Scout For Tan Spot and Stripe Rust in Winter Wheat Fields (DUC and Bayer CropScience)

Jun 14, 2011


Oak Hammock Marsh, Man., June 14, 2011 – Proper field scouting of spring crops is an important management practice, and winter wheat is no different. While scouting fields for weeds and insects, growers should be on the lookout for diseases that could be developing such as tan spot and stripe rust.

Growers must realize that because winter wheat produces high amounts of biomass in early wet and cool conditions, it is potentially susceptible to early disease. With proper disease management strategies, producers can produce high yields and superior net returns with their winter wheat crop.

When scouting, check low-lying areas that aren’t saturated with water and along shelterbelts first. Additionally, monitor neighbouring fields as diseases can spread from infected crops nearby.

“There is really no magic bullet that can be used to eliminate a disease; however, incorporating a disease management strategy can reduce the level of severity to which a disease can have on the winter wheat crop,” says Autumn Holmes-Saltzman, winter wheat specialist for Ducks Unlimited Canada (DUC). “Regular crop inspections are crucial for effective management of diseases and pests.”

Tan spot and stripe rust are two diseases that growers should be on the lookout for. Symptoms of tan spot often first appear on lower leaves as tan or brown flecks. As the disease progresses, the flecks will become lens-shaped, expand and join. A zone of bright yellow usually surrounds the dark brown centres.

In Southern Alberta, there were reports of stripe rust in the fall of 2010, which may have overwintered and could re-appear in the same areas, says Holmes-Saltzman.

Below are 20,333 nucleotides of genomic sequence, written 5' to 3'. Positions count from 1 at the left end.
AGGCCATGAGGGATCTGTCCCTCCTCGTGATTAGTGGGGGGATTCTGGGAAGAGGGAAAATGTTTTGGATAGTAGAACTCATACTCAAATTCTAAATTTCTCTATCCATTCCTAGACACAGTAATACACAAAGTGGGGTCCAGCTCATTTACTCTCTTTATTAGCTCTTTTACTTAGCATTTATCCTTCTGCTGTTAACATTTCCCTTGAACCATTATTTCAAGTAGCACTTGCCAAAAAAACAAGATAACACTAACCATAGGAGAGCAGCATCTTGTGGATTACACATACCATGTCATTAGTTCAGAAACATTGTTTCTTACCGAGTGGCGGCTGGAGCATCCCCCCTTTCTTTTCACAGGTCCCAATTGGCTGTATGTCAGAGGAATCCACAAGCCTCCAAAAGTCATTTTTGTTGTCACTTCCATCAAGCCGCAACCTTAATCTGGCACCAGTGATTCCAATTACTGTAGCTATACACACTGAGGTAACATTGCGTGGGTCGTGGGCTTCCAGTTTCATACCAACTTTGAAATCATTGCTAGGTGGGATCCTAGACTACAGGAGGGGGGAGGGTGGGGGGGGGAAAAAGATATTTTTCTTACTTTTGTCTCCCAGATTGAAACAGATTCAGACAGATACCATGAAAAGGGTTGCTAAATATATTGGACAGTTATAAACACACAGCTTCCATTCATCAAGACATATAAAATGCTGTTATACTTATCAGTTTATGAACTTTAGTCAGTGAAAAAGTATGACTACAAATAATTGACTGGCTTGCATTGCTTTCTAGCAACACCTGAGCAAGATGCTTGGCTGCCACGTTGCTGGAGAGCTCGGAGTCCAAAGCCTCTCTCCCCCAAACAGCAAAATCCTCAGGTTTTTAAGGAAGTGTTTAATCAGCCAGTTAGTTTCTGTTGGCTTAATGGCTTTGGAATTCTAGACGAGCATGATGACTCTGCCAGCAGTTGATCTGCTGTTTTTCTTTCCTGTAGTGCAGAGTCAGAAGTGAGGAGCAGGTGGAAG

Stripe Rust can be identified by the small orange/yellow pustules, which appear parallel to veins creating yellow streaks on leaves. It is best to monitor fields in the morning when new spores are distinctly yellow.

Both tan spot, and stripe rust infection and sporulation are more common in cool, wet conditions, which is what many parts of the Prairies are experiencing this year. But if growers have winter wheat growing this spring, they are ahead of the game, as many acres are still too wet to seed.

To reduce the amount of infection, producers should be monitoring winter wheat and spring wheat fields for disease as spores travel by air currents, which both winter- and spring-seeded cereals are susceptible to.

Certain varieties of winter wheat are more resistant to diseases than others; however, it is important producers don’t use genetic resistance as a substitute for good management practices. In case of infection, growers can treat most diseases by applying a foliar fungicide, which has been approved for use in winter wheat. While it is important to treat leaf disease at any stage to prevent it from spreading, producers should be especially careful to protect the upper leaves and flag leaf.

If you would like to know more about scouting your winter wheat fields, visit to find your local DUC winter wheat agronomist. DUC agronomists offer free agronomic support for winter wheat growers and industry partners.

The shared vision of Ducks Unlimited Canada and Bayer CropScience for the future of agriculture includes a stewardship model that recognizes the agricultural productivity of farmland while retaining and improving the habitat available to North America’s waterfowl and other wildlife. As a result, Bayer and DUC have joined together to identify, research and promote cropping system changes that benefit the conservation of our natural resources in an economically viable way. The first step in this relationship is the Winter Cereals: Sustainability in Action project.

For further information, please contact:

Karli Reimer,
National Communications – Conservation
Ducks Unlimited Canada
Phone: (204) 467-3279
Cell: (204) 801-1211